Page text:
A Bad Cruise Vacation Turns Gripes to Gratitude

A Bad Cruise Vacation Turns Gripes to Gratitude

By J. L. Thurston

I gotta tell you, life was getting me down. My ancient house has been slowly falling apart, I can’t put any money into it because my husband suddenly got laid off, my kid is living like Taz from Looney Tunes, and work was a pit in Hell of which there is no escape. I was getting pretty fucking sick of it. So, imagine my relief when my parents gifted my husband, my daughter and I with a cruise ship vacation. 

I spent months just daydreaming about getting out of this dumpy life, if only for a brief reprieve. I wanted to spend a week on the beach, a drink in my hand, saltwater in my hair, and sand stuck in all my cervices with no thoughts of work or home-remodeling fails to haunt me.

Then I went on the worst vacation of my life.

A drive to Miami is as bad as it sounds when all the seats in the car are full and we had to make a pit stop every two or less hours due to food, smokers, and old bladders. And trust me, potty training a toddler on a road trip meant she wanted to try out all the horrifying toilets even with her special road trip diapers.


Despite the rough road and the serial-killer-themed, possibly bedbug infested, hotel we stayed in after over 24 hours in a car, we were buzzing with excitement when it came time to board the ship. And let me tell you, boarding one of the largest cruise ships in the fleet is as tedious as it sounds. But I wasn’t ready to get my spirits dampened until I found out that we could not eat or drink anything until after we all finished a dull-as-rocks safety meeting.

My blood was boiling, my feet and butt were throbbing and my toddler was wailing.

Day one, not so great. But would the rest of my vacation be the respite I so desperately needed? Oh, boy.

Did you know that on a cruise ship food and drink are not available whenever you want? Also, did you know that when you are on a gargantuan ship it means a three-mile walk just to go from your room to, oh, anywhere? Waiting in line for everything while holding a sweating and screaming toddler isn’t as restful as it may sound. And having her cry through magical excursions that cost more than a mortgage payment nearly caused me to launch myself overboard.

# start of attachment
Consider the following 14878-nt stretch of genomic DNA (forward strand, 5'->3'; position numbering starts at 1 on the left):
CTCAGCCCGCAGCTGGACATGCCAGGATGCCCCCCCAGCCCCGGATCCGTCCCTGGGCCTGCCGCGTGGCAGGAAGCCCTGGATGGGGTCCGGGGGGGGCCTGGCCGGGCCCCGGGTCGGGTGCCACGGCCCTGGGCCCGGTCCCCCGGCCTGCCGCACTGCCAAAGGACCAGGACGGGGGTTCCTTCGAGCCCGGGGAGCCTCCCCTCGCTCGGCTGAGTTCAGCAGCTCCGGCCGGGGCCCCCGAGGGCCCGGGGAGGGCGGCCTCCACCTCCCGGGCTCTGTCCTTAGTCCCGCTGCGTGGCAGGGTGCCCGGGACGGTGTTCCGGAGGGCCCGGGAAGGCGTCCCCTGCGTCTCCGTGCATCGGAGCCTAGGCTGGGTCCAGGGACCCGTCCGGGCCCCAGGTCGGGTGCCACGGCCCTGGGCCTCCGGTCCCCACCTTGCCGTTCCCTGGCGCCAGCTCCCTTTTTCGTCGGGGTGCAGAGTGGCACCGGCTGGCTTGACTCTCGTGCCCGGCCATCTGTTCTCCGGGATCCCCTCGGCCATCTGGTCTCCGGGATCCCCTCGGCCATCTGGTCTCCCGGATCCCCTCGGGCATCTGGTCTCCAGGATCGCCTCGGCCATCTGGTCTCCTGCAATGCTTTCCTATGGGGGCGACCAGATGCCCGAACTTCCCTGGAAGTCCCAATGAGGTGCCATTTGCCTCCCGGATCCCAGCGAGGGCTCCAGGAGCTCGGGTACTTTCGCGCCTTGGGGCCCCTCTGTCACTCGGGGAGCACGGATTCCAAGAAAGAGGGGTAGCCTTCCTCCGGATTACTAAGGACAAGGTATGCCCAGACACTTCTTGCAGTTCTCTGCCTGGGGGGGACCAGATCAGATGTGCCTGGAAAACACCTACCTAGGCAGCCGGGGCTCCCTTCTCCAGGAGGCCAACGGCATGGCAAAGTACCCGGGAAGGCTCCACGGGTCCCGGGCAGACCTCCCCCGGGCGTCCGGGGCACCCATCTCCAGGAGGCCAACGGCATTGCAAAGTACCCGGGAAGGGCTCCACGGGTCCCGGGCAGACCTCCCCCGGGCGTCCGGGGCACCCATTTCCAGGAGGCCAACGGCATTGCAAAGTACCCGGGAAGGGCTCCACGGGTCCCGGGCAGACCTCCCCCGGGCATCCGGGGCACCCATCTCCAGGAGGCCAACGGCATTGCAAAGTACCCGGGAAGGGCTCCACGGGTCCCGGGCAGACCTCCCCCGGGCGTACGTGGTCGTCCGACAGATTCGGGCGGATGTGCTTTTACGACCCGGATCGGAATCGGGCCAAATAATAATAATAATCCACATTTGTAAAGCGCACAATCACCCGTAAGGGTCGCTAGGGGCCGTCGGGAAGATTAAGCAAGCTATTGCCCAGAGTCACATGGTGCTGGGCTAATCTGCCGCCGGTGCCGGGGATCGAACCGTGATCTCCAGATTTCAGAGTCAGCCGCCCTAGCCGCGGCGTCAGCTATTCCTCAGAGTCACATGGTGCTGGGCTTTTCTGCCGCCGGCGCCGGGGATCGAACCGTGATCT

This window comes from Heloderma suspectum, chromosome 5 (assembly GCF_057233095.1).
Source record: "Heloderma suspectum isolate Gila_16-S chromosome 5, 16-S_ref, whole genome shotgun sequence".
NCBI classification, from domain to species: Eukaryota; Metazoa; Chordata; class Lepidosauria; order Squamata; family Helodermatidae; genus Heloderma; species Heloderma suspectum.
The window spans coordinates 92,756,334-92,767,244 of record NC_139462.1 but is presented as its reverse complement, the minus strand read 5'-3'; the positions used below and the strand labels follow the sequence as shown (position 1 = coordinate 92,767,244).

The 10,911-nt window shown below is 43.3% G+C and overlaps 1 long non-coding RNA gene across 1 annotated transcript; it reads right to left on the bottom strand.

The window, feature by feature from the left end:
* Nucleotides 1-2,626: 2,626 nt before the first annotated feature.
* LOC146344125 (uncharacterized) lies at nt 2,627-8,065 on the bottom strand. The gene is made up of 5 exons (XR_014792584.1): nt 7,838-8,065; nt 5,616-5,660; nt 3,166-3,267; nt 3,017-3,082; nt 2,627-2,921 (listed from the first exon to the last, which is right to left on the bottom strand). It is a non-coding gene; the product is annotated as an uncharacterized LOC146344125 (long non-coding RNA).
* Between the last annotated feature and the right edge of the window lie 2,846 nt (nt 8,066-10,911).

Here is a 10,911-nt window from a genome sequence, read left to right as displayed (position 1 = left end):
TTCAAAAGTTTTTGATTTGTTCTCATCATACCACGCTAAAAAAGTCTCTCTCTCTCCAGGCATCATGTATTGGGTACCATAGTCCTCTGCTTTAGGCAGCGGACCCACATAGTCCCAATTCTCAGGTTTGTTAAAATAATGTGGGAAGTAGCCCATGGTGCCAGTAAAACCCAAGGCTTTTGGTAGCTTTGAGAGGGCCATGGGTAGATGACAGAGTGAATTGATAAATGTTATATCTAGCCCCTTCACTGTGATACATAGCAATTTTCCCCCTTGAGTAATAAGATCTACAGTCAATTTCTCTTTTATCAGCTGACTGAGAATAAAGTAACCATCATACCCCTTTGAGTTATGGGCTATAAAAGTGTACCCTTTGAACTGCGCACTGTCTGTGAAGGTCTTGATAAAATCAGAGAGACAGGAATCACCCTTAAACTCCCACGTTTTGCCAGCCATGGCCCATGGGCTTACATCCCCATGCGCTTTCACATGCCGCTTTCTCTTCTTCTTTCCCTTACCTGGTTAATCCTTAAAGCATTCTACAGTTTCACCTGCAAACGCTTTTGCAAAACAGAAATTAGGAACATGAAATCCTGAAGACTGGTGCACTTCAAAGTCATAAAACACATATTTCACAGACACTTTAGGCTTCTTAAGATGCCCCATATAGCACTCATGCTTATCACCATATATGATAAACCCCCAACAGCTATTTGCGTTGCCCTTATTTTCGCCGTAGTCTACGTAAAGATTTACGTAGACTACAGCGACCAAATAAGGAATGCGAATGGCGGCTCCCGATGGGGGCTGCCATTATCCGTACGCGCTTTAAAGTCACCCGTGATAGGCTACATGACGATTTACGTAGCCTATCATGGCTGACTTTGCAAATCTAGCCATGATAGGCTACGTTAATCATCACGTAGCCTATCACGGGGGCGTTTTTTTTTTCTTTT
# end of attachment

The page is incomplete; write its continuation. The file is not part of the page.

It wasn’t all terrible, don’t let my first world woes turn you off. But getting sea sick constantly and being denied water slides, margaritas, sun-bathing, food variety, all while dealing with my grumpy husband and my parents… It was enough to make me want to cry. Granted, I didn’t pay for the cruise or the gas for the grueling road trip, but it was such a waste nonetheless. I kept wondering to myself while we waited to disembark, Why can’t I just enjoy anything?

Upon my return from the worst vacation of my life, I was surprised to find my outlook had changed a bit. I arrived home late at night, weary from long travels, to find my bed just as I’d left it. My sheets never felt so soft. My cat had missed me. Even the toddler went right to sleep without a fuss. It was a wonderful first night home.

The next day started early. We had unpacking to do, gifts to sort and deliver, laundry to wash and photos to print. On top of that, we had to go grocery shopping. It was a sunny day, and though the sky wasn’t that fathomless blue of the Caribbean, it was a familiar late-winter hue.

We found ourselves driving up to the grocery store with smiles. Acquaintances shouted hellos to us, commented on our tanned skin and we felt welcome. We reunited with family and told tales of our trip, only to find joy in listening to their stories of their everyday lives.

By the end of our second day home, my husband and I sat in our recliners and sipped our regular coffee. We had missed our favorite brand while on vacation. There were no more itineraries, no time limits, no rush. The house was quiet and warm, our throw blankets were soft and familiar, and all of our creature comforts were at our grasp with no waiting and no hassle.


That’s when I discovered that there’s beauty in the same ol’. I found tranquility in my routine. Being away heightened my appreciation of the little lights that decorate the trees downtown. The way the melting snow throws fog into the air while the sun sets add a hint of mystery to supper. There’s whimsy in the way the dish soap bubbles swirl around in the kitchen sink.

Yeah. I was actually appreciating dish soap bubbles.

A long time ago, I became aware of an ability to appreciate the small things. I think it all started when I realized that my parents worked really hard just to get us kids regular things. So, when they did something special for us, I made sure to show my gratitude even if it was a bit exaggerated. But the older I got, the less I enjoyed regular things. I almost turned into the average bitter adult.

That’s probably the natural way of things, but not anymore.

That shitty cruise was good for me, but not in the way I had expected. I thought I’d return, ready to grudge through the days again, having recharged my batteries. But I returned homesick, ready to embrace the life I was bemoaning.

Refreshed. I feel youthful now I have finally found the joy within my heart to love the life I live.

What a great vacation.

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